The creative, awesomely fun folks at Improv Everywhere strike again — and this time, very close to our library-loving hearts.

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If you enjoyed that, here’s The Grocery Store Musical . . . Where’s Rob? . . . The Surprise Wedding Reception . . .  Subway Yearbook Photos . . . and more.

“Bystander” Named to Dorothy Canfield Fisher Children’s Book Award Master List

“A mother is not a person to lean on but a person to make leaning unnecessary.”Dorothy Canfield Fisher.

A few things about Dorothy Canfield Fisher. She was not named after the Vermont State Children’s Literature Award; the Award was named after her.

Her mother’s name, spectacularly, was Flavia Camp. A name you’d expect to come across in a Roald Dahl novel. Miss Flavia Camp!

I was taken by this photograph. I love a mess of hair as a matter of personal policy. A handsome woman, strong featured. You can sense the mental toughness, the pioneer stock.

Here’s some quick biographical info (grabbed off the interwebs!) for this remarkable woman:

Dorothy Canfield Fisher (January 6, 1878 – July 22, 1967) was an educational reformer, social activist, and bestselling American author in the early decades of the Twentieth century. She was named by Eleanor Roosevelt one of the ten most influential women in the United States. Dorothy Canfield brought the Montessori method of child rearing to the United States, presided over the country’s first adult education program, and shaped literary tastes by serving as a member of the Book-of-the-Month Club selection committee from 1925 to 1951. Her best-known work today is probably Understood Betsy, a children’s book about a little orphaned girl who is sent to live with her cousins in Vermont.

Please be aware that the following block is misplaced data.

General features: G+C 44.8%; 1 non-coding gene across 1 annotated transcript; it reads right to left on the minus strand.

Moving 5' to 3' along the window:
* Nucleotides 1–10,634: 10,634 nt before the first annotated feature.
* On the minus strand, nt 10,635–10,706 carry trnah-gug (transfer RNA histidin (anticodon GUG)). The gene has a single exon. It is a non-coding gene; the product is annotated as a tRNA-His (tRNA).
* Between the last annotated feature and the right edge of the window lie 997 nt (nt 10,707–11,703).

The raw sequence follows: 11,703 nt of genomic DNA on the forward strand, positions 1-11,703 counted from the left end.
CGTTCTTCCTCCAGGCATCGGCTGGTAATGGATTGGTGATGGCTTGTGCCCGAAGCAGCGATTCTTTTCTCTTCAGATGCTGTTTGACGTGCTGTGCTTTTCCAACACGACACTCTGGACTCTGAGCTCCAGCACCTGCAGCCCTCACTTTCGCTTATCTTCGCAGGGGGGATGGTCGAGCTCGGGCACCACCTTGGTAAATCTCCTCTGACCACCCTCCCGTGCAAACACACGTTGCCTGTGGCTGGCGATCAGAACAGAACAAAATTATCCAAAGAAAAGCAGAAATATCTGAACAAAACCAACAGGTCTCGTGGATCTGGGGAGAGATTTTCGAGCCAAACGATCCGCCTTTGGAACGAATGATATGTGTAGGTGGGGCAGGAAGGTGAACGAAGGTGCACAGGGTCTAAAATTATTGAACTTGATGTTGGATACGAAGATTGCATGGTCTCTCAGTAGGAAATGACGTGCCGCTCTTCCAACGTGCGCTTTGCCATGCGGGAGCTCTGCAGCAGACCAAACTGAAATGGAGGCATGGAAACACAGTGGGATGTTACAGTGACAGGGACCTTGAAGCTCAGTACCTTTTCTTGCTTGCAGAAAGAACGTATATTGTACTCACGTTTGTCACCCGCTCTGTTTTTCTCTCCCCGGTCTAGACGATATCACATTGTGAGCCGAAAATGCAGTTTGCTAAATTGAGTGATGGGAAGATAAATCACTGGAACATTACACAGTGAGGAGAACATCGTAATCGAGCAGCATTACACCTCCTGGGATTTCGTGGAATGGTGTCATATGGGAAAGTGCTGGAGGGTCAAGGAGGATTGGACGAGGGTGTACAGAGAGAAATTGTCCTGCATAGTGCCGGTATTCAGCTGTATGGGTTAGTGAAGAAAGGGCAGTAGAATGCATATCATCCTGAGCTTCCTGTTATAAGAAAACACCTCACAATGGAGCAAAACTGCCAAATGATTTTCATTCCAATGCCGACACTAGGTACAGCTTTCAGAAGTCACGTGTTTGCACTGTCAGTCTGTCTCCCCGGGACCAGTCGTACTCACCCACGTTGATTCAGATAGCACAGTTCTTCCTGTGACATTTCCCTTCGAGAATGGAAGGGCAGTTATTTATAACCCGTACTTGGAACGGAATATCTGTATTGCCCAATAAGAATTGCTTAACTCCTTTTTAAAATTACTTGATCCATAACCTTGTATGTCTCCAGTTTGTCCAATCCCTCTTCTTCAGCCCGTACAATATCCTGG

Though the book can be read purely for pleasure, it also describes a schoolhouse which is run much in the style of the Montessori method, for which Canfield was one of the first and most vocal advocates. The Dorothy Canfield Fisher Children’s Book Award, named after her, is a unique award for new American children’s books, as the winner is chosen by the vote of child readers.

Anyway, why all the hub-bub about Dorothy Canfield Fisher?

I’m happy to announce that my book, Bystander, was named to the 2010-2011 DCF Children’s Book Award Master List.